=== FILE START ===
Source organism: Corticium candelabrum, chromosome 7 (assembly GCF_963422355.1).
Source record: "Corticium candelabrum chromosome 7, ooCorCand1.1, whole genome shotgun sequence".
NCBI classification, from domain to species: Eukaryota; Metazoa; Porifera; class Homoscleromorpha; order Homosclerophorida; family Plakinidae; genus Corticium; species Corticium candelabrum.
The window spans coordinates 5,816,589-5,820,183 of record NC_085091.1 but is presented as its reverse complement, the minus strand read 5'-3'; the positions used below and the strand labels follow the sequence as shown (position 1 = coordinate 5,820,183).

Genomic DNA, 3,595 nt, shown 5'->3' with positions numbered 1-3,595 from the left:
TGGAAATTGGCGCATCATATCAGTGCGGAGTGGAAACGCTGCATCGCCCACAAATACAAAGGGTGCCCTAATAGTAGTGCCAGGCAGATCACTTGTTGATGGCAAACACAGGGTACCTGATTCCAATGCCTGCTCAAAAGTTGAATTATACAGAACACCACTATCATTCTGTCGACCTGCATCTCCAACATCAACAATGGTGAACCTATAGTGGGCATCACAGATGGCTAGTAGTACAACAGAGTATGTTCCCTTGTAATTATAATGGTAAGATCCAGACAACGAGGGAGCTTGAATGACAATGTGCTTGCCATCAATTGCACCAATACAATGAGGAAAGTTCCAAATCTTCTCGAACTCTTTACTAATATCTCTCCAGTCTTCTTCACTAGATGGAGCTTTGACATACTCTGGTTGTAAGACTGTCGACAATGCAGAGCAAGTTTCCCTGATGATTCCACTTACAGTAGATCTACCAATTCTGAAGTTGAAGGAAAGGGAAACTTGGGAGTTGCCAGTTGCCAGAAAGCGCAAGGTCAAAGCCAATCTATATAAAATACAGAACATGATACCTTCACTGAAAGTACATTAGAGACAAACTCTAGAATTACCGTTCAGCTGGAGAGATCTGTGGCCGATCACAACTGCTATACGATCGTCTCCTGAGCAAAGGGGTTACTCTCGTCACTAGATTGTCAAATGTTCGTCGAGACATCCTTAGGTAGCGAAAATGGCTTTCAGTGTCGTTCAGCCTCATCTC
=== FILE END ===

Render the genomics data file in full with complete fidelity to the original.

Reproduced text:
Source organism: Corticium candelabrum, chromosome 7 (assembly GCF_963422355.1).
Source record: "Corticium candelabrum chromosome 7, ooCorCand1.1, whole genome shotgun sequence".
NCBI classification, from domain to species: Eukaryota; Metazoa; Porifera; class Homoscleromorpha; order Homosclerophorida; family Plakinidae; genus Corticium; species Corticium candelabrum.
The window spans coordinates 5,816,589-5,820,183 of record NC_085091.1 but is presented as its reverse complement, the minus strand read 5'-3'; the positions used below and the strand labels follow the sequence as shown (position 1 = coordinate 5,820,183).

Genomic DNA, 3,595 nt, shown 5'->3' with positions numbered 1-3,595 from the left:
TGGAAATTGGCGCATCATATCAGTGCGGAGTGGAAACGCTGCATCGCCCACAAATACAAAGGGTGCCCTAATAGTAGTGCCAGGCAGATCACTTGTTGATGGCAAACACAGGGTACCTGATTCCAATGCCTGCTCAAAAGTTGAATTATACAGAACACCACTATCATTCTGTCGACCTGCATCTCCAACATCAACAATGGTGAACCTATAGTGGGCATCACAGATGGCTAGTAGTACAACAGAGTATGTTCCCTTGTAATTATAATGGTAAGATCCAGACAACGAGGGAGCTTGAATGACAATGTGCTTGCCATCAATTGCACCAATACAATGAGGAAAGTTCCAAATCTTCTCGAACTCTTTACTAATATCTCTCCAGTCTTCTTCACTAGATGGAGCTTTGACATACTCTGGTTGTAAGACTGTCGACAATGCAGAGCAAGTTTCCCTGATGATTCCACTTACAGTAGATCTACCAATTCTGAAGTTGAAGGAAAGGGAAACTTGGGAGTTGCCAGTTGCCAGAAAGCGCAAGGTCAAAGCCAATCTATATAAAATACAGAACATGATACCTTCACTGAAAGTACATTAGAGACAAACTCTAGAATTACCGTTCAGCTGGAGAGATCTGTGGCCGATCACAACTGCTATACGATCGTCTCCTGAGCAAAGGGGTTACTCTCGTCACTAGATTGTCAAATGTTCGTCGAGACATCCTTAGGTAGCGAAAATGGCTTTCAGTGTCGTTCAGCCTCATCTC